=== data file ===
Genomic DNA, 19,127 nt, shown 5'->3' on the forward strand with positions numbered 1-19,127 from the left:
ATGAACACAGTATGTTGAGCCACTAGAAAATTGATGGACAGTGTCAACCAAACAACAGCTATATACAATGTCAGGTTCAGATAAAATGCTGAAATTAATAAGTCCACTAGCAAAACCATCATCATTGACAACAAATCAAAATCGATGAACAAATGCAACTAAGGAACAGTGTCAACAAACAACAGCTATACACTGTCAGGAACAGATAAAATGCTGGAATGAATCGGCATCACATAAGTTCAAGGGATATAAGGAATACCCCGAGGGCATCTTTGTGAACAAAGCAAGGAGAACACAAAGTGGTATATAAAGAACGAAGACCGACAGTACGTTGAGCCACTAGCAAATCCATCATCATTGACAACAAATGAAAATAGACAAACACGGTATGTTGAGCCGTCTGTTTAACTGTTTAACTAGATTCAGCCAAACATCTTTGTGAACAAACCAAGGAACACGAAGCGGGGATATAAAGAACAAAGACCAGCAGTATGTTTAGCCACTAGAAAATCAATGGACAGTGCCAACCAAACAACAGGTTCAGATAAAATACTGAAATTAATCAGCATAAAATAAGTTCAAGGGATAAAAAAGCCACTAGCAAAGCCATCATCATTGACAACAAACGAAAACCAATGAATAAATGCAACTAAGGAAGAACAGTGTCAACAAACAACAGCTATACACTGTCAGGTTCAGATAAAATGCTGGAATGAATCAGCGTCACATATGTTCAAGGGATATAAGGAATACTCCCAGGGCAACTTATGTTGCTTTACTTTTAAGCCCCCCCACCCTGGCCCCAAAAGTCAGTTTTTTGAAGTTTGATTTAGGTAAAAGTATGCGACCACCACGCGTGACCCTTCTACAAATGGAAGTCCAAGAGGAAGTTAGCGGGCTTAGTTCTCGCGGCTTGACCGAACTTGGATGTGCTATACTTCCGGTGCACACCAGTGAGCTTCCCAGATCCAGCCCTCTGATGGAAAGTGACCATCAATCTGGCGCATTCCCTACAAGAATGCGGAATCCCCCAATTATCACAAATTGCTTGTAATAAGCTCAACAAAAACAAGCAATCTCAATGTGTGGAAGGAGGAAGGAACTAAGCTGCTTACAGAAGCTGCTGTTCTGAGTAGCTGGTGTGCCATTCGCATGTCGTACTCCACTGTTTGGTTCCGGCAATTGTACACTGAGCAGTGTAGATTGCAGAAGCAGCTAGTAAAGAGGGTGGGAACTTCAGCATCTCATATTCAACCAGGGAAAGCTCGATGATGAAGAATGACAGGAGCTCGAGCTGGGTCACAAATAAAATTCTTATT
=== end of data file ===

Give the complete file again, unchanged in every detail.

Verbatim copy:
Genomic DNA, 19,127 nt, shown 5'->3' on the forward strand with positions numbered 1-19,127 from the left:
ATGAACACAGTATGTTGAGCCACTAGAAAATTGATGGACAGTGTCAACCAAACAACAGCTATATACAATGTCAGGTTCAGATAAAATGCTGAAATTAATAAGTCCACTAGCAAAACCATCATCATTGACAACAAATCAAAATCGATGAACAAATGCAACTAAGGAACAGTGTCAACAAACAACAGCTATACACTGTCAGGAACAGATAAAATGCTGGAATGAATCGGCATCACATAAGTTCAAGGGATATAAGGAATACCCCGAGGGCATCTTTGTGAACAAAGCAAGGAGAACACAAAGTGGTATATAAAGAACGAAGACCGACAGTACGTTGAGCCACTAGCAAATCCATCATCATTGACAACAAATGAAAATAGACAAACACGGTATGTTGAGCCGTCTGTTTAACTGTTTAACTAGATTCAGCCAAACATCTTTGTGAACAAACCAAGGAACACGAAGCGGGGATATAAAGAACAAAGACCAGCAGTATGTTTAGCCACTAGAAAATCAATGGACAGTGCCAACCAAACAACAGGTTCAGATAAAATACTGAAATTAATCAGCATAAAATAAGTTCAAGGGATAAAAAAGCCACTAGCAAAGCCATCATCATTGACAACAAACGAAAACCAATGAATAAATGCAACTAAGGAAGAACAGTGTCAACAAACAACAGCTATACACTGTCAGGTTCAGATAAAATGCTGGAATGAATCAGCGTCACATATGTTCAAGGGATATAAGGAATACTCCCAGGGCAACTTATGTTGCTTTACTTTTAAGCCCCCCCACCCTGGCCCCAAAAGTCAGTTTTTTGAAGTTTGATTTAGGTAAAAGTATGCGACCACCACGCGTGACCCTTCTACAAATGGAAGTCCAAGAGGAAGTTAGCGGGCTTAGTTCTCGCGGCTTGACCGAACTTGGATGTGCTATACTTCCGGTGCACACCAGTGAGCTTCCCAGATCCAGCCCTCTGATGGAAAGTGACCATCAATCTGGCGCATTCCCTACAAGAATGCGGAATCCCCCAATTATCACAAATTGCTTGTAATAAGCTCAACAAAAACAAGCAATCTCAATGTGTGGAAGGAGGAAGGAACTAAGCTGCTTACAGAAGCTGCTGTTCTGAGTAGCTGGTGTGCCATTCGCATGTCGTACTCCACTGTTTGGTTCCGGCAATTGTACACTGAGCAGTGTAGATTGCAGAAGCAGCTAGTAAAGAGGGTGGGAACTTCAGCATCTCATATTCAACCAGGGAAAGCTCGATGATGAAGAATGACAGGAGCTCGAGCTGGGTCACAAATAAAATTCTTATT